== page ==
The big story is Mets starter Bob L. Miller, whose win in this game gives him as many wins in the (ahem) "postseason" as he had all season (one). Miller had started the year 0-12 but beat the Cubs in the next-to-last game of the year. Tigers starter Matt Roney gets pounded for six runs in 4 2/3. The Mets coast into the ninth up 7-1 before Dmitri Young's three-run homer off reliever Bob Moorhead makes it look like a game. Mets third baseman Felix Mantilla commits his fourth error of the series. Choo Choo Coleman thrills the crowd by committing a passed ball. Marvelous Marv Throneberry thrills the crowd with one of his rarified triples.

Kanehl on Throneberry's triple: "Oh, I know he could hit a triple in the Polo Grounds. Remember the famous story about how he hits a triple and gets called out for missing second. Then Stengel goes out to argue and the umpire tells him, 'Don't bother. He missed first, too.' And Casey says, 'Well, I know he didn't miss third. He's standing on it.' "

Kanehl on Bob L. Miller's only regular-season win: "The thing I remember about it is, all the writers who covered us took off and went to the track, and left one writer to cover for everybody. So here Bob Miller lost all those games, and there'd be 10 writers there after all the losses. Then he finally wins a game, and there's one writer there. But hell, it was Chicago. Nobody wanted to go to the games if they could go to the track."

What Stengel actually said once about the immortal Choo Choo Coleman: "I had 15 pitchers who said they couldn't pitch to him -- and it turned out they couldn't pitch to nobody."

Game 5 at Polo Grounds

The home team wins for the fifth straight game. But in "pivotal" Game 5, the Tigers are a mess. Dmitri Young drops a fly ball in left in the third, leading to the go-ahead run. Munson commits another error, his sixth of the series. The Tigers undo a decent effort by Maroth with four errors. The Mets take a 5-1 lead in the seventh and, as always, hang on. The big star is starting pitcher Jay Hook (8-19, 4.84 ERA). He not only pitches 8 2/3 innings. He gets three hits, helping the Mets to lead the series for the first time, three games to two.

Kanehl on Hook getting three hits. "I don't remember him getting one hit."

What Stengel once said to Hook after he won a game and singled in a run: "I might pitch you every day. But you didn't hit as good as I expected."

Game 6 at Comerica Park

All Game 6's are required to be classics. And this one qualifies. Tigers starter Jeremy Bonderman, who was minus-21 years old when the '62 Mets were in their heyday, outpitches Al Jackson. And the Tigers take a 3-2 lead into the ninth. ...

At this point, we interrupt our saga for this question from Rod Kanehl, who failed to sneak into any of the first five games: "When," Kanehl wonders, "do I do something?" When we inform him Game 6 would indeed be the game, he retorts: "Let me guess. I pinch-run, right? (Right.) And I tie the game, right? (Right.) Happened all the time. He put me in to pinch-run, I'd steal second and score." ...

OK, back to the action. The Tigers are one strike away from winning. But Kanehl, the potential tying run, is on third. And Richie Ashburn, having a fabulous series (.448 on-base percentage), then beats out a ground ball to short. Kanehl scores. Tie game. The Mets then score two more runs and take a two-run lead. But in comes Craig Anderson again. And you know what happens: He walks the leadoff hitter (Kevin Witt). So Stengel gongs him for left-hander Ken Mackenzie. A double by Pena puts the tying run in scoring position. But a sac fly and ground ball bring the Mets to within an out of winning the series. Oops. They're the Mets. So Cannizzaro commits a passed ball on the next pitch to tie the game. Then Mackenzie drills Ramon Santiago, who charges the mound and starts a brawl. Both are kicked out, so in comes seldom-used left-hander Willard Hunter (1-6, 5.57). Two hitters later, Shane Halter singles, and the Tigers win.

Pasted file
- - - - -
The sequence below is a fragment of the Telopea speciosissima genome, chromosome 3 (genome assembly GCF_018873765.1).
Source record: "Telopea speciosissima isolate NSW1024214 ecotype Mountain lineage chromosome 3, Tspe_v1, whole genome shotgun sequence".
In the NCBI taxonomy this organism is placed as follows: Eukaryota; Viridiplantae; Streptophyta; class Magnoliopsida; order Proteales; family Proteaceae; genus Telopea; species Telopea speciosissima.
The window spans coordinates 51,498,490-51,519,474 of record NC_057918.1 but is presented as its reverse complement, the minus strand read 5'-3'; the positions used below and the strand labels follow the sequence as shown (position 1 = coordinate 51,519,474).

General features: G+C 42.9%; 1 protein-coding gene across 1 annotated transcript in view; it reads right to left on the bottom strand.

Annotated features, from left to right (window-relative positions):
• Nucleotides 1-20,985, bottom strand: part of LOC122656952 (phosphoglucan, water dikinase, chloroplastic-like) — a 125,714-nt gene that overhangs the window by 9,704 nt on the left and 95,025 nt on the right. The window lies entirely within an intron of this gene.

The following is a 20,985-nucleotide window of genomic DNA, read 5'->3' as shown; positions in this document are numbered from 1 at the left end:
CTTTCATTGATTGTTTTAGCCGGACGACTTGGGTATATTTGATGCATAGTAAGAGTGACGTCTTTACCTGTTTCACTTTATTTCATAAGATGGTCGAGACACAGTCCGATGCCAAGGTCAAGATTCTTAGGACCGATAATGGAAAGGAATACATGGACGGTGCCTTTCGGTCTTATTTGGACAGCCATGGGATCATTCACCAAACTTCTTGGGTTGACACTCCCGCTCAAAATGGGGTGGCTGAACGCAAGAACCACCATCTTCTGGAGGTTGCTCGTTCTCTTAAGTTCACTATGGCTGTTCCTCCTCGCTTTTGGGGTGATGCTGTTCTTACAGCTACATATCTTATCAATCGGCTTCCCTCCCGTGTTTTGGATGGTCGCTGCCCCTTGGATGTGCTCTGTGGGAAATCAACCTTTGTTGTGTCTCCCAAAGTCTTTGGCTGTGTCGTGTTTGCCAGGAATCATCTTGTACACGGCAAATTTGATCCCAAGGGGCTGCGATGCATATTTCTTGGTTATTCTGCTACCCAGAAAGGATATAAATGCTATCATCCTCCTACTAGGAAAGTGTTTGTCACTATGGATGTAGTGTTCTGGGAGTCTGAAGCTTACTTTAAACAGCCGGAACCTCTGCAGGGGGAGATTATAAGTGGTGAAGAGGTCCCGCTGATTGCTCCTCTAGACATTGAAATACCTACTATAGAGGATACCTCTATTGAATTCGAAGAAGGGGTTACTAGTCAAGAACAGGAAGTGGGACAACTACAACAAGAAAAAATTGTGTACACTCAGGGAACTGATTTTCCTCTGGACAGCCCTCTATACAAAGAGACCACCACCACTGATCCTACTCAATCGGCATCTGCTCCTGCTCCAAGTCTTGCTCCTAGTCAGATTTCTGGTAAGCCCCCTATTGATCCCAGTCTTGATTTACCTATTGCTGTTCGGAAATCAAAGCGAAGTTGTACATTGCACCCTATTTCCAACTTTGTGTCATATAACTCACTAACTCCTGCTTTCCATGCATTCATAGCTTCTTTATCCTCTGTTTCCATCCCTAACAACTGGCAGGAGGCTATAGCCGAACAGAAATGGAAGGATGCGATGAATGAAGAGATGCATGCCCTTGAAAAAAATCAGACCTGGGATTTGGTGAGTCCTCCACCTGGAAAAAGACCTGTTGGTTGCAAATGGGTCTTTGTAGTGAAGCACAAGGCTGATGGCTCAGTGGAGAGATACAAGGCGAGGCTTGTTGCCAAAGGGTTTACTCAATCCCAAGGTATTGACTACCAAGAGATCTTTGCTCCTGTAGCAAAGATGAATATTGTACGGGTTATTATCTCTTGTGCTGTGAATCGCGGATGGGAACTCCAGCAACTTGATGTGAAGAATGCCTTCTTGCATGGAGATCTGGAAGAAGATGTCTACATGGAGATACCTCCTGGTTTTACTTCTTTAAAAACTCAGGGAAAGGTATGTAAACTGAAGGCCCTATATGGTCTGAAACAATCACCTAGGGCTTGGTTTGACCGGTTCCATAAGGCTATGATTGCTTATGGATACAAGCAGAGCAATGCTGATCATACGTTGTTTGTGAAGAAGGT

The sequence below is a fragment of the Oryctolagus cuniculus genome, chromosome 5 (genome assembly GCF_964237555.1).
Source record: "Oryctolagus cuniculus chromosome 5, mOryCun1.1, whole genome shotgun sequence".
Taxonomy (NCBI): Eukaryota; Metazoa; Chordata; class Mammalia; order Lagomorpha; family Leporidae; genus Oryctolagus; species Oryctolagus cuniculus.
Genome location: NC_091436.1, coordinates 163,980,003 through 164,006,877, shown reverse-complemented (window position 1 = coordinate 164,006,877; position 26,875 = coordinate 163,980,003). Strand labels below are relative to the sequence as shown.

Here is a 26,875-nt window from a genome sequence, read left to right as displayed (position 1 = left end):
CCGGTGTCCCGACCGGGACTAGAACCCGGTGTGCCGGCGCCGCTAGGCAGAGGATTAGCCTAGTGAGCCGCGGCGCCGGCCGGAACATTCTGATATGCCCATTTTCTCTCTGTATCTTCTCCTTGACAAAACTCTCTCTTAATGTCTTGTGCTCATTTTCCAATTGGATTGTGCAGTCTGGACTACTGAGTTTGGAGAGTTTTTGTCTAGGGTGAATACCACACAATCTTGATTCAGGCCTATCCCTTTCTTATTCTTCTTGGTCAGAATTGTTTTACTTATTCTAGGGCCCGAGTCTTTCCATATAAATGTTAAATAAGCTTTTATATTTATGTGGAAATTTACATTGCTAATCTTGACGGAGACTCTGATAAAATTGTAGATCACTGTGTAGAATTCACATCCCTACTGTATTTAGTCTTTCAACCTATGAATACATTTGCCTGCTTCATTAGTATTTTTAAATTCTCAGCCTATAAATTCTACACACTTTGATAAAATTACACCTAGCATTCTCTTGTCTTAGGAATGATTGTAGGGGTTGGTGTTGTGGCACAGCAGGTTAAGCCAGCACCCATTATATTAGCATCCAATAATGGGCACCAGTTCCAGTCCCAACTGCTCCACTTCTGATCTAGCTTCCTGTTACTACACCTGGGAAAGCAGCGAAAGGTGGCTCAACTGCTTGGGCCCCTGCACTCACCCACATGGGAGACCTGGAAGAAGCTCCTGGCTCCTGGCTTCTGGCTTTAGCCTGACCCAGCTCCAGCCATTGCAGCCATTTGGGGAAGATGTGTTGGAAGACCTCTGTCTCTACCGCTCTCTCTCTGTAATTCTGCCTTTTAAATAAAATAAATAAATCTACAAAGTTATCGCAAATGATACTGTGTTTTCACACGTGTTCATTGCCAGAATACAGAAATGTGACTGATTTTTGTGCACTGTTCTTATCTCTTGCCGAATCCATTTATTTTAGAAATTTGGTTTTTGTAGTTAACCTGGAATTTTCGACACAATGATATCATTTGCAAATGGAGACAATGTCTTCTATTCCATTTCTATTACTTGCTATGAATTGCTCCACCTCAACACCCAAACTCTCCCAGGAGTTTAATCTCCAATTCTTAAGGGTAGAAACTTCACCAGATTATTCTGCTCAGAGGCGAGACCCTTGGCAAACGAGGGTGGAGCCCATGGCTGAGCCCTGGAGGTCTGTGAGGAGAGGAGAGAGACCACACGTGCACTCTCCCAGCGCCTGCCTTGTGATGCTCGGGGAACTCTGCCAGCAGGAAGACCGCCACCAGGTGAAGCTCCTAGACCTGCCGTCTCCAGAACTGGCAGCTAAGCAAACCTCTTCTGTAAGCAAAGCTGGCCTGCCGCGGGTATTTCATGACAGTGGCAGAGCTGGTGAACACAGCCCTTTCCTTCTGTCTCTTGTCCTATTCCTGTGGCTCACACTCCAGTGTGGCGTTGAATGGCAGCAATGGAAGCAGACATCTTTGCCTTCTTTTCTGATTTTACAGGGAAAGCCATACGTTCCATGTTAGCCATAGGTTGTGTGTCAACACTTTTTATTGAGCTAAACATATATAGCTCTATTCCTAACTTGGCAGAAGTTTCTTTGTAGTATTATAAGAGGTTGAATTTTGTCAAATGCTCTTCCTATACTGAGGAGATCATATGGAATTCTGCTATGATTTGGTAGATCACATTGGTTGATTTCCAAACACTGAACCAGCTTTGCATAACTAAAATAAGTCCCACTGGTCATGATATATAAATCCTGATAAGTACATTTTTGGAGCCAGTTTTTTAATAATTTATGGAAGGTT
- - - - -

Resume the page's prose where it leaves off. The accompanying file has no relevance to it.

Kanehl on Cannizzaro's passed ball: "Oh, bleep. That brings back memories. I thought he knew better than to throw one low to Cannizzaro. Cripes, what was he thinking?"

Kanehl on the heartbreak of having the game and series get away when the Mets were one strike away from winning it: "Heck, we were one out away all the time in '62. I mean, you're talking about a team that lost 120 games. So one out away and losing -- that happened every day."

What Stengel once said about Cannizzaro: "That Canzoneri ... he's the only defensive catcher in baseball who can't catch."

Game 7 at Comerica Park
How 'bout this drama? The Mets go back to their ace, Roger Craig, a man who would actually spend a week of spring training with the '03 Tigers as a guest voice of wisdom. The Tigers score first. But Cornejo gives up a two-run double to Throneberry in the third and a solo homer to Gene Woodling in the fourth. And Craig hands a 3-1 lead to Mackenzie in the eighth. But it's Mackenzie's sixth appearance in seven games, and (naturally) he tires in the ninth. Craig Monroe homers with one out, and it's 3-2. Pena then crushes one 410 feet to dead center, but Ashburn makes it back to the track and hauls it in. So down to their final out, up steps Munson, who has more errors in the series (six) than hits (five). But it's his chance to make up for all of that, and he mashes one to center -- deep, deep, deep. Ashburn reaches the wall, leans back against the 420 sign ... and catches it. Mets win! Mets win! Mets win!

Kanehl on the thrill of victory: "We won the booby prize. We won the Futility Cup. I don't think they'd let us drink the good champagne, the Veuve Clicquot, after that. We could drink that purple stuff. We'd have to drink Cold Duck."

What Stengel once said after winning a World Series: "I couldn't have done it without my players."

Jayson Stark is a senior writer for ESPN.com.